It should be understood that the present invention is directed to an implantable heart stimulator having, inter alia, an inhibiting function, which means that if intrinsic heart activity is detected, in the atrium or in the ventricle, no stimulation pulse is generated. This means that, using the commonly accepted terminology, the AV-interval could be started by an intrinsic atrial heart activity, a P-wave, and the started interval is then a PV-interval. Thus, instead of writing PV/AV-interval is the term AV-interval used throughout this application.
With reference to
In order to avoid fusion the AV-interval prolonged is with a predetermined time (in the figure designated as Δ), in other words, the heart stimulator prolongs the AV-interval and waits for an intrinsic activity. In this case, as can be seen in
If instead a loss of capture is the result of an increasing stimulation threshold an IEGM illustrating that case is shown in FIG. 2. The loss of capture (LOC) in the second complex is followed be a prolonged AV-interval AV+Δ to in order to avoid a fusion beat as described above. In this case the AV-interval AV+Δ is timed out and a stimulation pulse (V) is applied to the ventricle. The applied stimulation pulse does not result in capture and a back-up pulse is applied which in turn results in capture. In this case the loss of capture was due to an increasing stimulation threshold of the heart tissue.
A threshold search algorithm may be activated by two consecutive loss of capture.
A preferred threshold search algorithm is illustrated in
The sinus node in the upper part of the atrium is the heart's own “pacemaker”. In a normally functioning heart a depolarization wave is generated by the sinus node and conducted along the conduction system from the atrium down to the ventricle. The conduction system is briefly heart muscle cells specially adapted to depolarize at a certain frequency in the order of 0.9-2 Hz, corresponds to a heart rate of 54-120 beats per minute. If the conduction system from the sinus node in the atrium down to the ventricle does not work normally it is said that the patient has some kind of AV-block.
There are three major groups of AV-block.
A first degree AV-block is present if all atrial depolarization are conducted to the ventricle but the PQ-interval is slightly prolonged (longer than 0.21 s). There are two types of second degree AV-blocks. In second degree AV-block, Mobitz type I (also called Wenchebach block), the PR-interval increases progressively until an impulse is not conducted to the ventricle. Thereafter the cycle is repeated again.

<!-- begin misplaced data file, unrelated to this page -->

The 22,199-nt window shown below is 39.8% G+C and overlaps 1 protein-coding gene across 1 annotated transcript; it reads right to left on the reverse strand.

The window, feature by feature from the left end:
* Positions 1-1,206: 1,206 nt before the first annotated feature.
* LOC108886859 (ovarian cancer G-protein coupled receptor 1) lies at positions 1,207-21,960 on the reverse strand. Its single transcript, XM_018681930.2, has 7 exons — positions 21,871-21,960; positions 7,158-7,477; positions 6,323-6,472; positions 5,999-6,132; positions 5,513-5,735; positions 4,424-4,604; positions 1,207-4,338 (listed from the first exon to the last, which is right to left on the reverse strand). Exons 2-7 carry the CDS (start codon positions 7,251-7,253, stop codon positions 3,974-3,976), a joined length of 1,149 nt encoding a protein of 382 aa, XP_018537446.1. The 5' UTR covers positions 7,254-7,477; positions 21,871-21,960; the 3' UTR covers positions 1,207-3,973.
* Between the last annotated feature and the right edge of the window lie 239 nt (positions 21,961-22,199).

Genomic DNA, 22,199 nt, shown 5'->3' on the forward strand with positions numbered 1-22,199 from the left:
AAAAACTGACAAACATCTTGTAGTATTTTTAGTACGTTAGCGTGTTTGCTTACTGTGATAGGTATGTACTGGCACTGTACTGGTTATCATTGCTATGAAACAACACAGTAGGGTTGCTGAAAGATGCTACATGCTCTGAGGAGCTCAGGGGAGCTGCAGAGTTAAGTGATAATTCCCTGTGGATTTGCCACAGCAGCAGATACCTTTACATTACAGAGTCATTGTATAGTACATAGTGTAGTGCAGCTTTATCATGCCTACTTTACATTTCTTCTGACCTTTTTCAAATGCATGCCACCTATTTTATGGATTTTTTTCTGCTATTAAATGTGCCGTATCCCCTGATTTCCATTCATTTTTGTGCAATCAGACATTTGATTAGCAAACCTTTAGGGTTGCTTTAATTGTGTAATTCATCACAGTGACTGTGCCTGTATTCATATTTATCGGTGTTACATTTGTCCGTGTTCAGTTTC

In second degree AV-block, Mobitz type II, the length of the PQ interval is usually stable, while the blocking pattern may be regular or irregular. This means that, if the blocking pattern is regular, every second up to seventh P-wave is blocked.
A third degree AV-block (complete block) is present when there is no conduction between the atria and ventricles.
The first complex represents a fusion beat followed by a back-up pulse. The AV-interval is then prolonged with A (see the fusion avoidance algorithm described above) in order to determine if the first complex was a fusion beat. In this case no intrinsic activity is detected in the ventricle because the patient has a second degree AV-block, Mobitz type II (in the following called Mobitz II-block) and thus the prolonged AV-interval is timed out and a back-up pulse is generated. Since the criteria for initiating the stimulation threshold search algorithm is two consecutive loss of capture, the search algorithm is thus initiated. The AV-interval is shortened to AV-short in order to override any intrinsic activity (see complex 3). The applied stimulation pulse was successful and capture was detected. The threshold search algorithm is thereby terminated and the AV-interval is then restored to its original programmed or basic value (see complex 4). In the next complex (complex 5) another fusion beat is present and which is detected as a loss of capture. The AV-interval is prolonged again (as in complex 2) and at the same time another Mobitz II-block is present and the sequence described above is repeated again.